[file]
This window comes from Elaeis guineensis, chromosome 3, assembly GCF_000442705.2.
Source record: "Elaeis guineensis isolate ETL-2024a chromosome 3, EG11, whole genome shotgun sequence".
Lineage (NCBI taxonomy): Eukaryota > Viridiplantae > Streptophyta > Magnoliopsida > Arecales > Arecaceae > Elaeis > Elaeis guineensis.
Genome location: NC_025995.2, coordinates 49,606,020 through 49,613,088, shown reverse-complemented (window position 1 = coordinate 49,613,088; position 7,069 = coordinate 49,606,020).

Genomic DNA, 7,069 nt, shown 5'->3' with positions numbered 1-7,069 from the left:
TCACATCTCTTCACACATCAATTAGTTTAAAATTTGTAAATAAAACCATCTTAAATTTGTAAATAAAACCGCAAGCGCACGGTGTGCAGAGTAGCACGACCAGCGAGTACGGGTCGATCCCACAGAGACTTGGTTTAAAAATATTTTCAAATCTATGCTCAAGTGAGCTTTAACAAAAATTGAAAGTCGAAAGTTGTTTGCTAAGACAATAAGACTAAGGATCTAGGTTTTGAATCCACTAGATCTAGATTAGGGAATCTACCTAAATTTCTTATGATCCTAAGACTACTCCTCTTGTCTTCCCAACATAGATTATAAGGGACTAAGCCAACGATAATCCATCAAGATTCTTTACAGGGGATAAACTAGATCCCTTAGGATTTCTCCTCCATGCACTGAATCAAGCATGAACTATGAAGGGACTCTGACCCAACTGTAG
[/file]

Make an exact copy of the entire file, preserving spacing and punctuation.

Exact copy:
This window comes from Elaeis guineensis, chromosome 3, assembly GCF_000442705.2.
Source record: "Elaeis guineensis isolate ETL-2024a chromosome 3, EG11, whole genome shotgun sequence".
Lineage (NCBI taxonomy): Eukaryota > Viridiplantae > Streptophyta > Magnoliopsida > Arecales > Arecaceae > Elaeis > Elaeis guineensis.
Genome location: NC_025995.2, coordinates 49,606,020 through 49,613,088, shown reverse-complemented (window position 1 = coordinate 49,613,088; position 7,069 = coordinate 49,606,020).

Genomic DNA, 7,069 nt, shown 5'->3' with positions numbered 1-7,069 from the left:
TCACATCTCTTCACACATCAATTAGTTTAAAATTTGTAAATAAAACCATCTTAAATTTGTAAATAAAACCGCAAGCGCACGGTGTGCAGAGTAGCACGACCAGCGAGTACGGGTCGATCCCACAGAGACTTGGTTTAAAAATATTTTCAAATCTATGCTCAAGTGAGCTTTAACAAAAATTGAAAGTCGAAAGTTGTTTGCTAAGACAATAAGACTAAGGATCTAGGTTTTGAATCCACTAGATCTAGATTAGGGAATCTACCTAAATTTCTTATGATCCTAAGACTACTCCTCTTGTCTTCCCAACATAGATTATAAGGGACTAAGCCAACGATAATCCATCAAGATTCTTTACAGGGGATAAACTAGATCCCTTAGGATTTCTCCTCCATGCACTGAATCAAGCATGAACTATGAAGGGACTCTGACCCAACTGTAG